ETF. Picture: iSTOCK
ETF. Picture: iSTOCK

It may seem a strange position for an active fund manager to adopt, but I am in favour of passive or index investment.

The advantages of index investing are clear. Investors can invest in a widely diversified portfolio at minimal cost as management charges are low, as are the costs of dealing.

The obvious drawback to index funds and exchange-traded funds (ETFs) is that they deprive investors of the opportunity to focus their investment only in good companies and/or shares that offer reasonable value or better. However, it seems that most active fund managers do not even attempt to invest only in good companies, or if they do they are not very good at identifying them. They seem to have similar problems in determining what is reasonable value.

Many hold so many shares in their portfolio that it is bound to track the index. When combined with active management fees and dealing costs this means that they are certain to underperform the index. Hence my view that most investors would be better served by an index fund.

But the growth in index funds and ETFs has significant side effects. In an index fund or ETF, the weighting of stocks is based on whatever criterion is used to compile the index, typically the market capitalisation of the companies. This means that as more money is invested via index funds or ETFs it is automatically routed via the fund into the companies in the relevant index based solely upon their market value.

This can cause some major distortions, one of which we have almost certainly seen recently in emerging markets. Fund flows into emerging markets have increased significantly in the past couple of years as investors have sought to capitalise on a recovery. However, all of this inflow and more has gone into emerging markets ETFs, while money has actually been withdrawn from emerging markets active funds as the chart above shows.

It looks rather like the "jaws of death", a term taken from shark attack movies and military encounters, such as the Charge of the Light Brigade.

Increasing amounts of money are being allocated via this inflow into the largest companies in the emerging markets index, and they are not good companies. In 2016, the return on capital employed (ROCE) of the top 10 constituent stocks of the MSCI emerging markets index averaged just 12%.

Of course, this is a single year and you might wonder whether it is representative. Looking back at the returns of the largest companies in the index for the past 10 years or so shows a more or less continuous decline — particularly among the Chinese companies which seem to be investing on the basis that debt capital in particular for them is close to free. This is always a dangerous assumption, as the dotcom era and Japan in the late 1980s illustrated.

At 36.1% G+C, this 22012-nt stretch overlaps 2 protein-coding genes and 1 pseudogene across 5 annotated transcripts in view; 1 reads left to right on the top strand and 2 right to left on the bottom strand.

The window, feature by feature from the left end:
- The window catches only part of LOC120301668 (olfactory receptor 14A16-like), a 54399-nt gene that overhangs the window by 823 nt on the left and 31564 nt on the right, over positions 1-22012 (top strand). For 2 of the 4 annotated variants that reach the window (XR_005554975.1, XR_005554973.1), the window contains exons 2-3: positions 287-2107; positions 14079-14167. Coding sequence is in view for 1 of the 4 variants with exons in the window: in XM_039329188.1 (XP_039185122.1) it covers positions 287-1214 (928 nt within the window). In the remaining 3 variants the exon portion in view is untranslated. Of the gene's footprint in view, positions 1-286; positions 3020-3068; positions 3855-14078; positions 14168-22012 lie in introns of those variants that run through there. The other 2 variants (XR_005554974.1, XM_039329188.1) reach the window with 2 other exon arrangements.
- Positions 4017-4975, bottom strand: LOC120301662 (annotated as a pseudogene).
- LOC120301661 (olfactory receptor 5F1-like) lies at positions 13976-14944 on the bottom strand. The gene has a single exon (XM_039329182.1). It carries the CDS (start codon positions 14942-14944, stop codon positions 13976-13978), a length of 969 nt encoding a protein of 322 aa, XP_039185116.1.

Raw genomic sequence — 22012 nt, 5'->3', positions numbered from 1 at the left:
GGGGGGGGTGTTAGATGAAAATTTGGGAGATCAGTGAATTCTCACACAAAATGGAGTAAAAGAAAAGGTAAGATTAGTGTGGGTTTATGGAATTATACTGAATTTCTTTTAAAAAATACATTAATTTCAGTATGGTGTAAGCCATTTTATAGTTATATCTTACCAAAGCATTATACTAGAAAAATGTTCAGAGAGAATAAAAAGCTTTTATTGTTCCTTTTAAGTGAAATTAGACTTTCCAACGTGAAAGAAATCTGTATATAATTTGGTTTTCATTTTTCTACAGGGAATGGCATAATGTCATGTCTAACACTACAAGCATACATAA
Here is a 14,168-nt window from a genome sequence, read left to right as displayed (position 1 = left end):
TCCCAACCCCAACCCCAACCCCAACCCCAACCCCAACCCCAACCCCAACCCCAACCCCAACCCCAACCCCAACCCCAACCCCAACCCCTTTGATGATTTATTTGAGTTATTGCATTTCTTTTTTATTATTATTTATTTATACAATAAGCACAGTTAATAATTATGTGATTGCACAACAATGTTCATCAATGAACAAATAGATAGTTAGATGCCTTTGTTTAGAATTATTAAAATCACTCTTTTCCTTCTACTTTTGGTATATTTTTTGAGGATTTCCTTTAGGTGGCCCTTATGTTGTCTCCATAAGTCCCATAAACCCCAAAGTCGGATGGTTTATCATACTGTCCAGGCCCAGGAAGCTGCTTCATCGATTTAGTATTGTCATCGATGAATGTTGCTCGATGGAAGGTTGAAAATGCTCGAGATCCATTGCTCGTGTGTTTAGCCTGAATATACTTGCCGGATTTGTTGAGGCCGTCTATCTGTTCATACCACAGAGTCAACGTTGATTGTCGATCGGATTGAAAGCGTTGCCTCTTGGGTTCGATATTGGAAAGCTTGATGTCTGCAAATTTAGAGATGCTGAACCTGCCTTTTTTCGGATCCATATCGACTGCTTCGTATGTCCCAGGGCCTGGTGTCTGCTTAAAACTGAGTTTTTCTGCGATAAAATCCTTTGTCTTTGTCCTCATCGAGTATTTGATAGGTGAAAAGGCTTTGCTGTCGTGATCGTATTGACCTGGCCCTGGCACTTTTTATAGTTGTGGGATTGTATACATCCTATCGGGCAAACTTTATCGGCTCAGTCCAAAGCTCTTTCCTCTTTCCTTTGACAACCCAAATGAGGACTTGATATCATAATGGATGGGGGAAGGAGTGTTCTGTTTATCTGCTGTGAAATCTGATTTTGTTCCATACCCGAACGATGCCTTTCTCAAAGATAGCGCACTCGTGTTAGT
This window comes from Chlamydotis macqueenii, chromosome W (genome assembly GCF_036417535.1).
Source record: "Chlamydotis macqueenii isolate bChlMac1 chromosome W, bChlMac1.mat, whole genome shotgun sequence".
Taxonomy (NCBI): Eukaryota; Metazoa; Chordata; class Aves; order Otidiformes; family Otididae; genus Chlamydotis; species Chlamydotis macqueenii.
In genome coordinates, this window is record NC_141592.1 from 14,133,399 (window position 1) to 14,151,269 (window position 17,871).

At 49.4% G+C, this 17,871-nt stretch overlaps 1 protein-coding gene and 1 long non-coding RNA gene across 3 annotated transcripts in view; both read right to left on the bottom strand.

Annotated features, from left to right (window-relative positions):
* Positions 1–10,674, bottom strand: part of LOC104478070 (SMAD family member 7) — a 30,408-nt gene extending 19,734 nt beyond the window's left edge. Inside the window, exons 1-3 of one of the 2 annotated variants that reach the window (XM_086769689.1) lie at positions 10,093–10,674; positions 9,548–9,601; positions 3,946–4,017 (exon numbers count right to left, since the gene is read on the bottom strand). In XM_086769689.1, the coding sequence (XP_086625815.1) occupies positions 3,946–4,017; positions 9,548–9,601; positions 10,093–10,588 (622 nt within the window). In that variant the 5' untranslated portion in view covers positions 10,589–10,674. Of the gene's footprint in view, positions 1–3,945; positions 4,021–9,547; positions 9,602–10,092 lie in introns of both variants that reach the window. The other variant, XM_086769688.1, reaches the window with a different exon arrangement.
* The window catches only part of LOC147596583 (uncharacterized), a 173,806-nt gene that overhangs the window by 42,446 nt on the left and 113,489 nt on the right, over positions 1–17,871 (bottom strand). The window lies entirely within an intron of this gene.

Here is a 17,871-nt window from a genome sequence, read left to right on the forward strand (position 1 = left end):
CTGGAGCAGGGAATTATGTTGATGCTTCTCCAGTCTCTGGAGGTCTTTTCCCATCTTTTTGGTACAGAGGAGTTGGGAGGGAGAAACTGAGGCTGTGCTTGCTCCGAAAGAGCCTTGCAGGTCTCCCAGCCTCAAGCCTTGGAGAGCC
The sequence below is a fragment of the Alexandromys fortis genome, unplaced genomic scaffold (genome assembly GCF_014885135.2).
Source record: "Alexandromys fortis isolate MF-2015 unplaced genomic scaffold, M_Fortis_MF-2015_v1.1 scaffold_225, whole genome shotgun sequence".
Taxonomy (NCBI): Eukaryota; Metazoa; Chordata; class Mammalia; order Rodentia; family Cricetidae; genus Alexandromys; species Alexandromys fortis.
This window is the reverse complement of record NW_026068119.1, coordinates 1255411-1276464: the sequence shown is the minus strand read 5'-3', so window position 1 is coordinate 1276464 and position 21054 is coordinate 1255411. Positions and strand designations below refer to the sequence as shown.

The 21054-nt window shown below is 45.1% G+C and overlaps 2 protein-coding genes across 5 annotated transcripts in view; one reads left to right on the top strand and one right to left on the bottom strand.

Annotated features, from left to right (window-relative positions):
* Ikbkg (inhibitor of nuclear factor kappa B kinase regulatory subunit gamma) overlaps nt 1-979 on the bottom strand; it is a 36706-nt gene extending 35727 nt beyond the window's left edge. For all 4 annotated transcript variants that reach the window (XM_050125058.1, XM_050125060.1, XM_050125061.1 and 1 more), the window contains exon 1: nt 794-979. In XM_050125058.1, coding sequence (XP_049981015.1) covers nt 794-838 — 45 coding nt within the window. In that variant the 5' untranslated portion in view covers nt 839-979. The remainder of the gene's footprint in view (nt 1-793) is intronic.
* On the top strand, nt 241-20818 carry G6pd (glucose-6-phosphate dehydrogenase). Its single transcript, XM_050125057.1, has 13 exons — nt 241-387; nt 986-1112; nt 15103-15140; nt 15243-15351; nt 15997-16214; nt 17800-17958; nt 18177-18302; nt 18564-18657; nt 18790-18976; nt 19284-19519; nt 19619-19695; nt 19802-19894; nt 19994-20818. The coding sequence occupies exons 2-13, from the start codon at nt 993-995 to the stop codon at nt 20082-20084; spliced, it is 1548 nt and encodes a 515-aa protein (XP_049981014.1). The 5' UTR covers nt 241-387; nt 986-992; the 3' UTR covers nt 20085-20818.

Or maybe the shares that dominate the index are lowly rated, which more than compensates for their low returns? This does not seem to be the case given the current price-earnings ratio of 28 times for the top 10 largest constituents, versus 23 times for the MSCI index, unless their earnings are about to undergo a sharp recovery. However, this seems unlikely for a mixture of internet and e-commerce stocks, electronics manufacturers, Chinese banks and mobile telecoms companies.

Many active managers bemoan the rise of index funds and ETFs as they say it makes their job more difficult. In the short term, this is undoubtedly true. If money pours into markets via ETFs it will cause the shares of the largest companies in the index to perform well, irrespective of their quality or value — or lack of it — even though active managers seeking quality and/or value will not want to own them. The weight of money flows will make it a self-fulfilling prophecy that the index will outperform the active managers who behave in this rational manner.

This can be very frustrating, but an active fund manager should regard this as an opportunity to own more of the shares that are better than the index average and will eventually produce superior returns —providing the manager and the investors have the patience necessary to wait for this to occur. The irony is that active management has value for investors as a means of exploiting market inefficiencies, such as those caused by the rise of ETFs in emerging markets, but those events make it harder for managers and investors to follow the active path.

Smith is CEO of Fundsmith.

© The Financial Times 2017

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